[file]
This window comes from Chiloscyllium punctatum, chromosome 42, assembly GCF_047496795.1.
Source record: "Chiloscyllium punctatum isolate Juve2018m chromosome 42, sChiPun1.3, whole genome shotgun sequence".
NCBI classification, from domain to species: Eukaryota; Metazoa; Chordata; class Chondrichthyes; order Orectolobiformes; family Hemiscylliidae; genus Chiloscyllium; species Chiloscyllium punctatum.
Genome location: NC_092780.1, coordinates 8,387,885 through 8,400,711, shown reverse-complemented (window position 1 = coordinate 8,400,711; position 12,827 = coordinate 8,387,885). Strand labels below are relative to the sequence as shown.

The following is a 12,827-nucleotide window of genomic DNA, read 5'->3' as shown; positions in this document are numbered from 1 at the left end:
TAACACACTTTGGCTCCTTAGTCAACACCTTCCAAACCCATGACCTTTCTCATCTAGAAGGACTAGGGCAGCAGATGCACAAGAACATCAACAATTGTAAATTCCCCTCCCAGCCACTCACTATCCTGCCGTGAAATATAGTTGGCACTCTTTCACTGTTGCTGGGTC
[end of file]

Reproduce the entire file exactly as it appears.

This window comes from Chiloscyllium punctatum, chromosome 42, assembly GCF_047496795.1.
Source record: "Chiloscyllium punctatum isolate Juve2018m chromosome 42, sChiPun1.3, whole genome shotgun sequence".
NCBI classification, from domain to species: Eukaryota; Metazoa; Chordata; class Chondrichthyes; order Orectolobiformes; family Hemiscylliidae; genus Chiloscyllium; species Chiloscyllium punctatum.
Genome location: NC_092780.1, coordinates 8,387,885 through 8,400,711, shown reverse-complemented (window position 1 = coordinate 8,400,711; position 12,827 = coordinate 8,387,885). Strand labels below are relative to the sequence as shown.

The following is a 12,827-nucleotide window of genomic DNA, read 5'->3' as shown; positions in this document are numbered from 1 at the left end:
TAACACACTTTGGCTCCTTAGTCAACACCTTCCAAACCCATGACCTTTCTCATCTAGAAGGACTAGGGCAGCAGATGCACAAGAACATCAACAATTGTAAATTCCCCTCCCAGCCACTCACTATCCTGCCGTGAAATATAGTTGGCACTCTTTCACTGTTGCTGGGTC